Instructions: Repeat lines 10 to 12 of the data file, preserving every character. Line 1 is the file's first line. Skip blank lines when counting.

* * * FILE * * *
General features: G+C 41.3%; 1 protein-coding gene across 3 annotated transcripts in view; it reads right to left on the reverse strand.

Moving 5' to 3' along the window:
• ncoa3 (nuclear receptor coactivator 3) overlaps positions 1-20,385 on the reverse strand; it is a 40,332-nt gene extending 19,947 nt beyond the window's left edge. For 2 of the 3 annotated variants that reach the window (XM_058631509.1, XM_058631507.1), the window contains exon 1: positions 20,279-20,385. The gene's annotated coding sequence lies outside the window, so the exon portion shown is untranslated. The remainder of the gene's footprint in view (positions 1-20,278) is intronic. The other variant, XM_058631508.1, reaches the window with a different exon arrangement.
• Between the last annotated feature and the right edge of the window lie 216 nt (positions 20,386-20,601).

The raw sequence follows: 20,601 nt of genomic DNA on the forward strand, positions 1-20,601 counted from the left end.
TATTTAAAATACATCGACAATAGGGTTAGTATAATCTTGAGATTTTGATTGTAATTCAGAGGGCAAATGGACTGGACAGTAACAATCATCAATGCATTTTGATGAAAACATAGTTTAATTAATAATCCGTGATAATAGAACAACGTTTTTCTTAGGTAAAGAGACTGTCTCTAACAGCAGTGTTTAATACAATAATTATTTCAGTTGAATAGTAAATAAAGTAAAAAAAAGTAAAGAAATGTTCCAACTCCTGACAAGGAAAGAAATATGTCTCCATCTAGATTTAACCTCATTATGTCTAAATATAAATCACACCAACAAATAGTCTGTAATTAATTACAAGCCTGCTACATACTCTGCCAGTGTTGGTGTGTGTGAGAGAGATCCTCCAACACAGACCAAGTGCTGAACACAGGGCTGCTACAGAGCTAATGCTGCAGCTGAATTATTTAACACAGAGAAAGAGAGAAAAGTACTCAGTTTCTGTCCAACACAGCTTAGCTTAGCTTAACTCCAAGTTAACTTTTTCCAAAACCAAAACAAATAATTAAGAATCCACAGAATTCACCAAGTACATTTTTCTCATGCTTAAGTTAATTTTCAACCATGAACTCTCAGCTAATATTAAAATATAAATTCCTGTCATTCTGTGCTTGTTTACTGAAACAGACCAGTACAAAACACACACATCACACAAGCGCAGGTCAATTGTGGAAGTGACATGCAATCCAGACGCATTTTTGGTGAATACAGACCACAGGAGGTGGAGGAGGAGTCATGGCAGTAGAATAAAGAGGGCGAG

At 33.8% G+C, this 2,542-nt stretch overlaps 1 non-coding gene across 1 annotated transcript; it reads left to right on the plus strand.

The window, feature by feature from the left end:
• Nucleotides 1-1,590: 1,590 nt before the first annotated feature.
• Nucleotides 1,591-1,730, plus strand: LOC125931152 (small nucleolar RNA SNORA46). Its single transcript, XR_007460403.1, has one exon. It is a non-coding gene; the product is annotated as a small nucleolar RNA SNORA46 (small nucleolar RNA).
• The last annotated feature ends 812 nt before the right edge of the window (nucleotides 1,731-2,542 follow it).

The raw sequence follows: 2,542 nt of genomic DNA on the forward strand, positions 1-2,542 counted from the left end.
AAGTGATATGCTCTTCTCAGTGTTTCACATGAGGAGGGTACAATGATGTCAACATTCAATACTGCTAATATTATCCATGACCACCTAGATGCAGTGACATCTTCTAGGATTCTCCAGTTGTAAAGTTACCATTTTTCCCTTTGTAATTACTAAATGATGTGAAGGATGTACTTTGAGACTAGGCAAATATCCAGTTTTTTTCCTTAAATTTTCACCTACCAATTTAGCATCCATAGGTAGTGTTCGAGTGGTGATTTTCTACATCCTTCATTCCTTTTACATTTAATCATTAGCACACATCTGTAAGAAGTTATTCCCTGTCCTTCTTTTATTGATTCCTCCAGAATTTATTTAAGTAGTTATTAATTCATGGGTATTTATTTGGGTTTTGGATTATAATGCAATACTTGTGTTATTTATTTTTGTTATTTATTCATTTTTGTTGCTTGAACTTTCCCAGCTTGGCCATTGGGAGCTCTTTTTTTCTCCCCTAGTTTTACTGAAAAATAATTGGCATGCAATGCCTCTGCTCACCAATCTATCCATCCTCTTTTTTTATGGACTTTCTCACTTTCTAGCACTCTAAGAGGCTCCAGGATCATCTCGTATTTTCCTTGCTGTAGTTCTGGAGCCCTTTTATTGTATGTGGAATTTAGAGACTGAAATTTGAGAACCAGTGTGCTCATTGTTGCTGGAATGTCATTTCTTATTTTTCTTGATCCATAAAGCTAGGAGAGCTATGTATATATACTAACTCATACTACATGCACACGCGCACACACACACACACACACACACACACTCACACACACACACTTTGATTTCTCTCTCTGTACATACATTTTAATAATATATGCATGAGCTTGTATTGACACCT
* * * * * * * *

• Nucleotides 1,591-1,730, plus strand: LOC125931152 (small nucleolar RNA SNORA46). Its single transcript, XR_007460403.1, has one exon. It is a non-coding gene; the product is annotated as a small nucleolar RNA SNORA46 (small nucleolar RNA).
• The last annotated feature ends 812 nt before the right edge of the window (nucleotides 1,731-2,542 follow it).

The raw sequence follows: 2,542 nt of genomic DNA on the forward strand, positions 1-2,542 counted from the left end.